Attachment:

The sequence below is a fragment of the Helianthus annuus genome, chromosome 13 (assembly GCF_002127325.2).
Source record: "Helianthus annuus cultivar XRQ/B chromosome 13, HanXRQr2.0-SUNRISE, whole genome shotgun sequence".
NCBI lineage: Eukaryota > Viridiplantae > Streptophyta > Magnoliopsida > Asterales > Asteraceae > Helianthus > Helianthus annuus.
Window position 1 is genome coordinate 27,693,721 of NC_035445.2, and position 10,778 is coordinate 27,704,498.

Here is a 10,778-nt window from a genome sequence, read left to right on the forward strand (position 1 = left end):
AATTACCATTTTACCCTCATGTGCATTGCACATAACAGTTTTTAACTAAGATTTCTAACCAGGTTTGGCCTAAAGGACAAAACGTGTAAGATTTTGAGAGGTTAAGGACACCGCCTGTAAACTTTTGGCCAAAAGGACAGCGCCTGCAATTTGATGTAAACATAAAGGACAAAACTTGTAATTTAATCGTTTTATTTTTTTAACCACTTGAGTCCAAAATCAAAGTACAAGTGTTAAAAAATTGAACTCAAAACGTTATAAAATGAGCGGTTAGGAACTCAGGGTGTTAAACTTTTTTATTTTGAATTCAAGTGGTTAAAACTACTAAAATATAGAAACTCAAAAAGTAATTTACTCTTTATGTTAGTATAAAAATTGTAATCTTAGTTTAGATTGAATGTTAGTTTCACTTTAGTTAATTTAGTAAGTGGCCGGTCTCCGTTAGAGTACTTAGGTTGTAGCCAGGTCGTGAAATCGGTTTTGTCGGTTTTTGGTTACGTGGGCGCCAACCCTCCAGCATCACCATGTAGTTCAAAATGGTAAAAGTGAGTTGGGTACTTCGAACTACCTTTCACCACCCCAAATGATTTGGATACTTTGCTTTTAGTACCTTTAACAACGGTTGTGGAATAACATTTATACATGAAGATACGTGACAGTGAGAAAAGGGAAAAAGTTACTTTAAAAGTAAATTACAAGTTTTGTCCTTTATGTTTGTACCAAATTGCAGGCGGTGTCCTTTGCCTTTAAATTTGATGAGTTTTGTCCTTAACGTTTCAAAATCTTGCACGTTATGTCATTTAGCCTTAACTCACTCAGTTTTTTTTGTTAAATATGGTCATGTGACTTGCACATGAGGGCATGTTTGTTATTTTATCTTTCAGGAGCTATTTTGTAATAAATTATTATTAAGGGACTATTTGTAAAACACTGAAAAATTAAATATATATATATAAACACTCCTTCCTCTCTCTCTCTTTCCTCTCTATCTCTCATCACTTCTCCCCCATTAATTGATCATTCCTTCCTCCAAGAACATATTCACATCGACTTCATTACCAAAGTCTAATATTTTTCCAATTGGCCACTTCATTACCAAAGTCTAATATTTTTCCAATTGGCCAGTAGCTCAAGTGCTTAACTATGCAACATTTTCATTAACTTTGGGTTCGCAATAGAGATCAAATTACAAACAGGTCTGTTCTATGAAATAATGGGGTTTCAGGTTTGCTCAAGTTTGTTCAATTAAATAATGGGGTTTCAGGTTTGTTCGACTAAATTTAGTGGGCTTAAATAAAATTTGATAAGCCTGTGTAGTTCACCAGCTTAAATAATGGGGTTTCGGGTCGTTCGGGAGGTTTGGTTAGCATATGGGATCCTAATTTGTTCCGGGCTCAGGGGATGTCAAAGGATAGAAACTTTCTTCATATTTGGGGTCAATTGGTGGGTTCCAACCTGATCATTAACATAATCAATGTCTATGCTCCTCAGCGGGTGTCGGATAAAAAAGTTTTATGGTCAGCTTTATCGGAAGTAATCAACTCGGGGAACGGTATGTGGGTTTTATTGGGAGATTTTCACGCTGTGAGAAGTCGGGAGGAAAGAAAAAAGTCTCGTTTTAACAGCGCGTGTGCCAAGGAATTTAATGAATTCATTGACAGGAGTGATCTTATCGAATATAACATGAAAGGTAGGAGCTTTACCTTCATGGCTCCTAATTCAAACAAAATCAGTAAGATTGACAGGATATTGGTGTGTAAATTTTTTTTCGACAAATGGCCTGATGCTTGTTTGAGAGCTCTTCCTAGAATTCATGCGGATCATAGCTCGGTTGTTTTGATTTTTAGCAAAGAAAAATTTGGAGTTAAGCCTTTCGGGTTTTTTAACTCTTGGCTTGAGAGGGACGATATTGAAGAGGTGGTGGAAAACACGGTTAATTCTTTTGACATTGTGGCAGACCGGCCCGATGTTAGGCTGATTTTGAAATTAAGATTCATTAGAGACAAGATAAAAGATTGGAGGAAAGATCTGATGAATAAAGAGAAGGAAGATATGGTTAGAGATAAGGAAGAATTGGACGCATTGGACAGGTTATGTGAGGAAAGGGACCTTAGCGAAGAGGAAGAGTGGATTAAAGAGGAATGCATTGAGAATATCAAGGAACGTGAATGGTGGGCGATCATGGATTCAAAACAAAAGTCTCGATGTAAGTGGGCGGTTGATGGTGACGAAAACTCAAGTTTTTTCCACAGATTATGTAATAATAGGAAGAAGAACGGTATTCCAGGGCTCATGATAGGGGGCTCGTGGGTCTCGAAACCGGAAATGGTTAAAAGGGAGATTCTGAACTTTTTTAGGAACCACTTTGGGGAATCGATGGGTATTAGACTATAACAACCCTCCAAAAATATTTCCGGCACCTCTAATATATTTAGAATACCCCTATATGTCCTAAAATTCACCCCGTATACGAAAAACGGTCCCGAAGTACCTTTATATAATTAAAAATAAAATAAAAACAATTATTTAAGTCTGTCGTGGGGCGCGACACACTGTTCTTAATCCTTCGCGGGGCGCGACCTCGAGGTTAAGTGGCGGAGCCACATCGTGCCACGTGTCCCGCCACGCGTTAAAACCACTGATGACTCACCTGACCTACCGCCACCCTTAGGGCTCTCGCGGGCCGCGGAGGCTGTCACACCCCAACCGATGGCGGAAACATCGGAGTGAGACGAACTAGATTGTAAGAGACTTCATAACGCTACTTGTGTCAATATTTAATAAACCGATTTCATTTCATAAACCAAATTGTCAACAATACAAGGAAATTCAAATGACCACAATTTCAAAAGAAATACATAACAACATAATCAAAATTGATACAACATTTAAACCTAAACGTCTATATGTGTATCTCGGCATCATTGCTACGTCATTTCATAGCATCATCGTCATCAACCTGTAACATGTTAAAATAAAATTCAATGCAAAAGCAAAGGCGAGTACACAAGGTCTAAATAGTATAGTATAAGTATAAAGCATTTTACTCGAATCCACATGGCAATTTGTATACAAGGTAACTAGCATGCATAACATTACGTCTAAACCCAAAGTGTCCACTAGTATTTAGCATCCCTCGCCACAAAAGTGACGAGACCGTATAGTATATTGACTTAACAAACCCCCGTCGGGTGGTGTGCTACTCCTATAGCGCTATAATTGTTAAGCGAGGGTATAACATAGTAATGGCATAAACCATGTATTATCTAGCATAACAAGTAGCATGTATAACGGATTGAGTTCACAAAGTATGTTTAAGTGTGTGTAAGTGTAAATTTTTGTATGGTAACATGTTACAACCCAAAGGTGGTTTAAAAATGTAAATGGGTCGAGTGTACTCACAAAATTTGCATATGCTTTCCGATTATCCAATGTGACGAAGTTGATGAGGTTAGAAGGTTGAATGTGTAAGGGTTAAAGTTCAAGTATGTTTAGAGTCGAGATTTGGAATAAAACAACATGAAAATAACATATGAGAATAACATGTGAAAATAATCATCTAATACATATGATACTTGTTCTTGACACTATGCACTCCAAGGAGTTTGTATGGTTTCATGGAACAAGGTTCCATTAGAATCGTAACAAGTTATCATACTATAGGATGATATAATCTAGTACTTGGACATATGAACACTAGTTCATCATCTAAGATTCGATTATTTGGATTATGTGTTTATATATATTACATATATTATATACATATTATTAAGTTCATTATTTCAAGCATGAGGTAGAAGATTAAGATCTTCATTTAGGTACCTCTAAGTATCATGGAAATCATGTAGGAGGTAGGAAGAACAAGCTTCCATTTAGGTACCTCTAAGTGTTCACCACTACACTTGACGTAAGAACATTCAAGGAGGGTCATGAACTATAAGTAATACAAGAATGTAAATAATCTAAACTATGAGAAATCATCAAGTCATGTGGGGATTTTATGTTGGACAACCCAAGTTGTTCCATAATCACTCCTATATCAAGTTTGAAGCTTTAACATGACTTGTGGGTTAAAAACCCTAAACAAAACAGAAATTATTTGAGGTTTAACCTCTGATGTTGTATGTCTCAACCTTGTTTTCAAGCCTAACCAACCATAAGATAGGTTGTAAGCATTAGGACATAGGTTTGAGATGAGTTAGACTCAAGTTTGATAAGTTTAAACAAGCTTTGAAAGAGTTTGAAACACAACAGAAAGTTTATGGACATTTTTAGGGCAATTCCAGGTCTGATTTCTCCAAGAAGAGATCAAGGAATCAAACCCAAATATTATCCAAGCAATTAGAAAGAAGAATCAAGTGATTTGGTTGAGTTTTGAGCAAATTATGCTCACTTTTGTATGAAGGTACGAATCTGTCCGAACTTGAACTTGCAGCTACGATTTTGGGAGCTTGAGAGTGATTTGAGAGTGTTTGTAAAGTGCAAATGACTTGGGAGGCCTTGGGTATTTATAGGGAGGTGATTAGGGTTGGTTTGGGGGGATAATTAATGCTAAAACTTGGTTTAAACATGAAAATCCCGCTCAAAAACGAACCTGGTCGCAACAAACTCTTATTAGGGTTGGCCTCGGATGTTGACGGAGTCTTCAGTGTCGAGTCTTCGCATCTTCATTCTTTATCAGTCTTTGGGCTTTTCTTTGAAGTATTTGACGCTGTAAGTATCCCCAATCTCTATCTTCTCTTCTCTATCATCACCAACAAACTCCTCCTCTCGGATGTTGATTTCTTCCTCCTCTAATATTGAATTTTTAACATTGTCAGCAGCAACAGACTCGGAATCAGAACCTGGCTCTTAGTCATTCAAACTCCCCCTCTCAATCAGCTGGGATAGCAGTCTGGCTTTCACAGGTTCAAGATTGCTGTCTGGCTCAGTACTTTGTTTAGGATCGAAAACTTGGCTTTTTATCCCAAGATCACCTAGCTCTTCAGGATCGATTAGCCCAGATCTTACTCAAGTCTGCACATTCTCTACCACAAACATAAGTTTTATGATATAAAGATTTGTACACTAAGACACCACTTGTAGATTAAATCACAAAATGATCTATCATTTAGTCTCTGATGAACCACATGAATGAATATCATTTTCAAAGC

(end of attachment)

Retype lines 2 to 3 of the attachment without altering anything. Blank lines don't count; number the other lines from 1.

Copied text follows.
Source record: "Helianthus annuus cultivar XRQ/B chromosome 13, HanXRQr2.0-SUNRISE, whole genome shotgun sequence".
NCBI lineage: Eukaryota > Viridiplantae > Streptophyta > Magnoliopsida > Asterales > Asteraceae > Helianthus > Helianthus annuus.